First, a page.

I should point out that I chose a snippet about the male character when the majority of the book focuses on the heroine, Makenna. It is also now a trilogy and I’ve not read but the first. *is heartbroken* So I really need to get on that.

Featured Image

The Goblin Wood

One of those special covers that captured the book’s contents properly and got me interested in reading it. I tried finding the artist to credit but have had no such luck.


P.S. Darn that Phil for making me hungry with his sushi pictures. *sniffles* I don’t even really like sushi.


4 thoughts on “30 Days of Writing: Day 8

  1. Wow, you read a lot of books at once! I always get distracted if I start a new book so I can only read two books at the most! I am jealous of your multitasking abilities! I’d like to hear how you like Aurelia. I read it right after it came out and I can’t remember much of it now, I don’t even remember anything about it. I also started Dorian Gray once but never got through it. Is it worth it?

    1. To be perfectly honest, I’ve been reading Gideon, The Moonstone, and Dorian Gray for ages as I only read a chapter or two every few months. I own them all so I don’t feel any pressure to finish them.The others are library loans and I deprive other holders if I take too long to read.

      I have another confession to make: I’ve already read Aurelia. :P It was one of those fun, princessy books that made me giggle so I decided to read it again. I mentioned it in my huge book review post (https://bethanish.wordpress.com/2011/01/11/2010-in-books-mega-post-of-ultra-special-ply/) and also here (http://www.shelfari.com/books/3974199/Aurelia/reviews/2037076).

      Oscar Wilde has upset me with his overuse of adverbs. But I’m not very far into the book, so I’m hoping the drama will eventually overshadow the awkward prose.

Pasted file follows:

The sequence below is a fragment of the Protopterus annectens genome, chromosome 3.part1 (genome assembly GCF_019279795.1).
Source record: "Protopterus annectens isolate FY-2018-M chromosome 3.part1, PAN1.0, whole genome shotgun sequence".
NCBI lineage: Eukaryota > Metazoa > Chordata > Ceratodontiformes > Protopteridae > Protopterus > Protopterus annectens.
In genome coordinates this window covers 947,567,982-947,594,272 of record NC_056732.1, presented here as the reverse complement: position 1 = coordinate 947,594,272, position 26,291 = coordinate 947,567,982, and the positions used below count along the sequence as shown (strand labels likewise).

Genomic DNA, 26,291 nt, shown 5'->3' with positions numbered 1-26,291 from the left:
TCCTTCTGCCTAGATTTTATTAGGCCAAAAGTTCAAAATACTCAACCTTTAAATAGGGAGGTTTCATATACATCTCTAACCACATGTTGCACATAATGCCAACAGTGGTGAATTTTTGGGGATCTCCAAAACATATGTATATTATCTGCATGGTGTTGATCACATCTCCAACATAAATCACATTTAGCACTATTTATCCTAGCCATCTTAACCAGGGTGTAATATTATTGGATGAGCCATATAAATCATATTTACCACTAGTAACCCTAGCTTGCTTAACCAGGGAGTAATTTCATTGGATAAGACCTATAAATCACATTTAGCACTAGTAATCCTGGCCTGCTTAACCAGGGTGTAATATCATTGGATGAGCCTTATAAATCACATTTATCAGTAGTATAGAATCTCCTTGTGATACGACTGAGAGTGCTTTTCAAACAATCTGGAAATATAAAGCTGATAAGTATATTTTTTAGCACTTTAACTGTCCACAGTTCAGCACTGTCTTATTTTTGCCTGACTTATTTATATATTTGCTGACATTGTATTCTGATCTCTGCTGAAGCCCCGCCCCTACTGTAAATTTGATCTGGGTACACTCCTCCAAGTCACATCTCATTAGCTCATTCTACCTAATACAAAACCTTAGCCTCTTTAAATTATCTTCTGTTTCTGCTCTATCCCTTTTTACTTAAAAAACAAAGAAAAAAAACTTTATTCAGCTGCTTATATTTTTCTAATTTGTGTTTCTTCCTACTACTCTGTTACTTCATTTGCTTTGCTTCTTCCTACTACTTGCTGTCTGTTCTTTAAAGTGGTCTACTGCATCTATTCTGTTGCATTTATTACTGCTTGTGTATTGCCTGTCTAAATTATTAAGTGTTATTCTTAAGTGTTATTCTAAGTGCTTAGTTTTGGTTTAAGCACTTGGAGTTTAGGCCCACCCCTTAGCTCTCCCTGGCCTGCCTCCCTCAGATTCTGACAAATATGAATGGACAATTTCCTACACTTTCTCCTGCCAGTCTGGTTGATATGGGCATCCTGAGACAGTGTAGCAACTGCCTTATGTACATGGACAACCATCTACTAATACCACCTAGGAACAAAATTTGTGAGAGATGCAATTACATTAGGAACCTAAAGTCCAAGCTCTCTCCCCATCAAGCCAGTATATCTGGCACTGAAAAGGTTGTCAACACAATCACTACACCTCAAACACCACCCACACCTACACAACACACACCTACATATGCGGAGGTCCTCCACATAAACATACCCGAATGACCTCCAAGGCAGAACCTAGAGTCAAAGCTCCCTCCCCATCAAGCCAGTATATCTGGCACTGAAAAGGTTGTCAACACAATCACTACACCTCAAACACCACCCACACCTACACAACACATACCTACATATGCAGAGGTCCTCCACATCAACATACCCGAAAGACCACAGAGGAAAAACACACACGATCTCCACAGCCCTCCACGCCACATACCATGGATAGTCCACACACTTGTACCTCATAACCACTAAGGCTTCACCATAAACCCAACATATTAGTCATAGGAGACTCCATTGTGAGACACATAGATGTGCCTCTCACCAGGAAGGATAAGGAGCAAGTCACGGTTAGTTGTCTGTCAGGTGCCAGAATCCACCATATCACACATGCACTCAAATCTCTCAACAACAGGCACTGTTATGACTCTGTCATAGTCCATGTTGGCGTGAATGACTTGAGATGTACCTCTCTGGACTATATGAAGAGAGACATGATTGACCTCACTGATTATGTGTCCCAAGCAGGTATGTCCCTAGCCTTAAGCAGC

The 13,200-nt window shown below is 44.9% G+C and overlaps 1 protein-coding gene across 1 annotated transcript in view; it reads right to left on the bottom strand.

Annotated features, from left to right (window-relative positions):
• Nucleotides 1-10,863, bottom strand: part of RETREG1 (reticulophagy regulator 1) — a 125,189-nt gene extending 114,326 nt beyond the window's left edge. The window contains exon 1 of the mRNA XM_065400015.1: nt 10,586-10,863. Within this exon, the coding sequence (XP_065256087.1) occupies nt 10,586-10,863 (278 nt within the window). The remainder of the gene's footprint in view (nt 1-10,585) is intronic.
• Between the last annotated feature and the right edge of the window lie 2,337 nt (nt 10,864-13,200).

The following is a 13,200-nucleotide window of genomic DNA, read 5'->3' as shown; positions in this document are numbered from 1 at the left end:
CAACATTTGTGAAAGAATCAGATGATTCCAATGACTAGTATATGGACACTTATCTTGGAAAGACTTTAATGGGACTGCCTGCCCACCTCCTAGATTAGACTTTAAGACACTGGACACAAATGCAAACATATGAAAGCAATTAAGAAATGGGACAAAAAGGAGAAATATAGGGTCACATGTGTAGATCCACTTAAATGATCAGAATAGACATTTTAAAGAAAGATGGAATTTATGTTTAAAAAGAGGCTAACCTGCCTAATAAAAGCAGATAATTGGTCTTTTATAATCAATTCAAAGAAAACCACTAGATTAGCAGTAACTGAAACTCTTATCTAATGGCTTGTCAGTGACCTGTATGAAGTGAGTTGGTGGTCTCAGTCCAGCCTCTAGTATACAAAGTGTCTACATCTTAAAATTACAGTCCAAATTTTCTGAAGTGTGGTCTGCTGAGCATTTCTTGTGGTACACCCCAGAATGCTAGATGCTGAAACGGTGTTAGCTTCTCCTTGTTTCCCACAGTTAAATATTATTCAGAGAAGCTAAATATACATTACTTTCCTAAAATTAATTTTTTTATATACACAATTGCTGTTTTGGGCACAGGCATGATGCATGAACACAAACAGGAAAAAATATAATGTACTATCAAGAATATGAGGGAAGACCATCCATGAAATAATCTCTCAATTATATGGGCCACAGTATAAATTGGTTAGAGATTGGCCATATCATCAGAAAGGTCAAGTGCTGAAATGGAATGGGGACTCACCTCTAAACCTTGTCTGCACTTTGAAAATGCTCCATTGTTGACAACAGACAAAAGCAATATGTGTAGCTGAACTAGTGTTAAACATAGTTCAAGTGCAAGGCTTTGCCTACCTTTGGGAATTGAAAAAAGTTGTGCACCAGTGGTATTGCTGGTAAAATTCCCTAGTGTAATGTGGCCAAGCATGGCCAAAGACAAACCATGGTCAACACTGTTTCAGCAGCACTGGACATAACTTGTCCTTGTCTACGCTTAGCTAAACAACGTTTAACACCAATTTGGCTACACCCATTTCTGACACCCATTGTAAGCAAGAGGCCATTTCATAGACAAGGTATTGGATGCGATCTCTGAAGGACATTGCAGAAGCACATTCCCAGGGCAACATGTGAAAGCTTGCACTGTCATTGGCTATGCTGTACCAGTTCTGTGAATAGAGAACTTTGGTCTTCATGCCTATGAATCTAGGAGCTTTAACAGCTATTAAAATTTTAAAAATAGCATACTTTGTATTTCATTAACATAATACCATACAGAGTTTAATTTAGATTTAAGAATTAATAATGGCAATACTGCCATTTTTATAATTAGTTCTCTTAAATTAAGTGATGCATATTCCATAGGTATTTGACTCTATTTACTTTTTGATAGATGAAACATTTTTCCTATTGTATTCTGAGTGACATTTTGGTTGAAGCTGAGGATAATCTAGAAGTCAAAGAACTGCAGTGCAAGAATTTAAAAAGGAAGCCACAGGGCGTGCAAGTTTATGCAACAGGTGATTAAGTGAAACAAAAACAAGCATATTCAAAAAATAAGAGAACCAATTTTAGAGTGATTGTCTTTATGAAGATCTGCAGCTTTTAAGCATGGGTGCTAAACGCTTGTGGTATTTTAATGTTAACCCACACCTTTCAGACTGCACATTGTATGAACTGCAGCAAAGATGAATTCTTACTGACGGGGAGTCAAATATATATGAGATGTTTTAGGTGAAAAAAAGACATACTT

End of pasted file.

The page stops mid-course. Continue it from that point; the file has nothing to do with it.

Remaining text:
2. I read Book of a Thousand Days! I liked it. Hope you’re enjoying it! And, yes, princess fiction is its own genre. Really, what else would you call those delightful royal treats?

    Ha ha, I forgot all about Gideon!

    I’ve heard good things about The Game of Thrones, but I’ve also heard that it’s not the cleanest, so I took it off my to-read list. Sigh. Why, why must these brilliant writers do this? Just because it’s adult fiction doesn’t mean you should stain its pages with unnecessary impurities that prevent people like me from reading!

    1. So far I really am! :) I agree. There’s nothing else to it! Princess fiction gets its own pedestal.

      Me too! Until I found it at the bottom of my beach bag! :P I should pick that up again… and read my old posts so I remember what the heck was going on. Hehehe.

      Yeah, it’s not even a little bit clean through most of the book. But it’s one of those that gives you a real sense of the danger and evil of the bad guys. I totally get what you’re saying, but I think the book wouldn’t work as well as it does without that extra… inappropriateness. It’s gritty and gnarly and medieval. Like medieval times!